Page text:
How to avoid summer's risk factors for breast cancer

Women's Health
Grandmother and child gardening outdoors

Summer is a time of long hot days, cooler nights, family vacations and relaxing with friends. While it's nice to kick back and enjoy a slightly slower pace, it's not the time to let your guard down when it comes to sun exposure and other risk factors for breast cancer.

"Many of our most enjoyable activities can be slightly modified to reduce cancer risk," says Marisa Weiss, MD, director of breast radiation oncology and breast health outreach at Lankenau Medical Center. Dr. Weiss, also founder of and author of Think Pink Live Green, A Step-by-Step Guide to Reducing Your Risk of Breast Cancer, offers several practical tips for reducing risk.

Summer sun, vitamin D and sunscreen

Vitamin D is essential for many reasons, and research suggests it may help control the growth of breast cancer cells. Vitamin D can be found in fortified milk and other foods like fatty fish and eggs, but the best way to boost vitamin D levels is through direct sunlight or vitamin D3 supplements.

"Most of us don't get enough vitamin D through sunlight because we're inside or wearing sunscreen," says Dr. Weiss. "Even short periods of direct peak sun exposure — 15 minutes, three times a week, for example — may give you more than the recommended daily amount of vitamin D, depending on where you live."

While sun exposure offers vitamin D benefits, it also increases your risk for skin cancer and hastens the aging process. Experts recommend you continue to use a mineral-based sunscreen whenever you go out during the day, and take extra sun protection measures when ultraviolet (UV) radiation levels are highest, generally between 10:00 am and 4:00 pm. A hat with a five-inch brim and protective clothing are also smart options.

Most people require vitamin D supplementation to keep their cells happy and their bones strong. Talk with your health care provider about your vitamin D level, and the best dose of vitamin D3 supplements to take.

Also make sure to use healthy types of sunscreens. "Research suggests that at certain exposure levels, some of the chemicals in some sunscreens are hormone disruptors, which may lead to abnormal breast cell growth," Dr. Weiss says. "Pick a safe sunscreen that contains zinc or titanium from the Skin Deep database. Alternatively, you can wear a wide-brim hat that covers your face, a shirt with extra-long sleeves and a long skirt or pants."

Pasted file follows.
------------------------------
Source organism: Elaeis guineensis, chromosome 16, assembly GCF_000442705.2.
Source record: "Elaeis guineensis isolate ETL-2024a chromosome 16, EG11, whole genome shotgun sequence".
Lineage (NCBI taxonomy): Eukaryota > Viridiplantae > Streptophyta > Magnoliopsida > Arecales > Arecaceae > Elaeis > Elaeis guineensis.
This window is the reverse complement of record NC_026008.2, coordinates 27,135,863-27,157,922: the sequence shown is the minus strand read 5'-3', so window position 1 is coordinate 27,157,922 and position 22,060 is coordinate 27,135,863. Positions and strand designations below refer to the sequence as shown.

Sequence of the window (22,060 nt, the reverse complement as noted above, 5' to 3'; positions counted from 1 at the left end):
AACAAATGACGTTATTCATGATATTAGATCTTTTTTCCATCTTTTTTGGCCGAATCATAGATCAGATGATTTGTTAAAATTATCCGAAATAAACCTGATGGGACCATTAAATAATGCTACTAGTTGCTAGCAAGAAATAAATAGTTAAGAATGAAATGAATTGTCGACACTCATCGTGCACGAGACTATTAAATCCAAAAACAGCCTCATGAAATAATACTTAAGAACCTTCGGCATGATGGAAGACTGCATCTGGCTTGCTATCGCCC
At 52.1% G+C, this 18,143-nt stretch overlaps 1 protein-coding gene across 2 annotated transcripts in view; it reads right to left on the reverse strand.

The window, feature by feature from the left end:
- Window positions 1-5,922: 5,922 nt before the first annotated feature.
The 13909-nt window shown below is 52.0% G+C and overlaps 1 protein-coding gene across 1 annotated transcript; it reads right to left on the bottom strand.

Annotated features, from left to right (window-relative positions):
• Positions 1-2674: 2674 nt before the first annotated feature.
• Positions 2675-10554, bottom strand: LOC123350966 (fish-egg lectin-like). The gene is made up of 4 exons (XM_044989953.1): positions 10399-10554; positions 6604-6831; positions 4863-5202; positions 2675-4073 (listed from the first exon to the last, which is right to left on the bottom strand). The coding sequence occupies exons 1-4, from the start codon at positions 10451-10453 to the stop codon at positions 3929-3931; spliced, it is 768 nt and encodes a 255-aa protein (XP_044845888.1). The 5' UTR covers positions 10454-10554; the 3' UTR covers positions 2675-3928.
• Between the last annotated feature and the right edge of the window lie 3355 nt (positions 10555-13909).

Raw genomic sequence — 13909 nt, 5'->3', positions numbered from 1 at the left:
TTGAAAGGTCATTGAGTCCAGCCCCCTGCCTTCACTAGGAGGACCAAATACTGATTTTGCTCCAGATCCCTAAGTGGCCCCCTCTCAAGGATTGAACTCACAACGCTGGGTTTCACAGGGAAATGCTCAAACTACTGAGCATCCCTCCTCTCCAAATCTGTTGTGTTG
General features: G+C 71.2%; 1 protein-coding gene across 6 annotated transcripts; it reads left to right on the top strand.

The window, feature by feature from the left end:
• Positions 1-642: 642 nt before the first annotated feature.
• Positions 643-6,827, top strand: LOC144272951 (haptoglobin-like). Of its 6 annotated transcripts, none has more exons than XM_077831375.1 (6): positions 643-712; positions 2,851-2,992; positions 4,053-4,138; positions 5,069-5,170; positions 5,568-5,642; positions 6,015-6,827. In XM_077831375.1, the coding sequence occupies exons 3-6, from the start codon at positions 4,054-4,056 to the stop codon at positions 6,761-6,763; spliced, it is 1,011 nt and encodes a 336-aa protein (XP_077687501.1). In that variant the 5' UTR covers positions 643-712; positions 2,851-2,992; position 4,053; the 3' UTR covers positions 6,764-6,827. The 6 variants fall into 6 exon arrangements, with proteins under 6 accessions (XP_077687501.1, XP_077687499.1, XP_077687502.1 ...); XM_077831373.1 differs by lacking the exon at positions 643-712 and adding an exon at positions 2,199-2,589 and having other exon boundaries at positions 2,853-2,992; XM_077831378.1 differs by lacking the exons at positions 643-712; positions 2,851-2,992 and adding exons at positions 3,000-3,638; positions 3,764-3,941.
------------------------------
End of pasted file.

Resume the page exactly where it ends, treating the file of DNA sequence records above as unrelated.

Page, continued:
Avoiding risk factors for breast cancer in lawn and garden care

Depending on where you live and work, you may be exposed to a number of man-made and naturally occurring lawn and garden chemicals every day. Chemicals are used to kill bugs, keep lawns green and make flowers bloom — but they're also risk factors for breast cancer.

"Research suggests that at certain exposure levels, some of the chemicals in these products may act as hormone disruptors and cause cancer," Dr. Weiss says. Try keeping your lawn healthy without using chemicals by pulling weeds by hand, mowing less often and at the highest setting and choosing fertilizers with low or no phosphorus.

Breast cancer and the backyard barbecue

When meat is cooked at high temperatures until well-done, a group of chemicals known as heterocyclic amines (HCAs) forms. The longer and hotter the cooking, the more HCAs form, especially in the blackened parts of the meat. The National Cancer Institute has identified 17 HCAs that may increase the risk for cancer. Another group of chemicals, polycyclic aromatic hydrocarbons (PAHs), form in smoke produced when fat burns or drips on hot grill coals. PAHs have been linked to breast cancer.

"Research has shown that women who ate a lot of grilled, barbecued and smoked meats had a higher risk for breast cancer than women who didn't eat a lot of grilled meats," Dr. Weiss says. You can cut down this risk by choosing lean cuts of meat, grilling at lower temperatures, avoiding blackened, burned or charred food and marinating meats in herb mixtures, which may reduce HCAs.

Another option: Reduce the amount of these foods that you consume.

Dr. Weiss adds that alcohol use is associated with a higher risk for breast cancer. The more you drink, the higher the risk. Moderation is key!

Next steps:

Learn more about Marisa Weiss, MD
Download Think Pink Live Green to learn 31 risk-reducing steps you can take today.
Learn more about breast cancer care at Main Line Health

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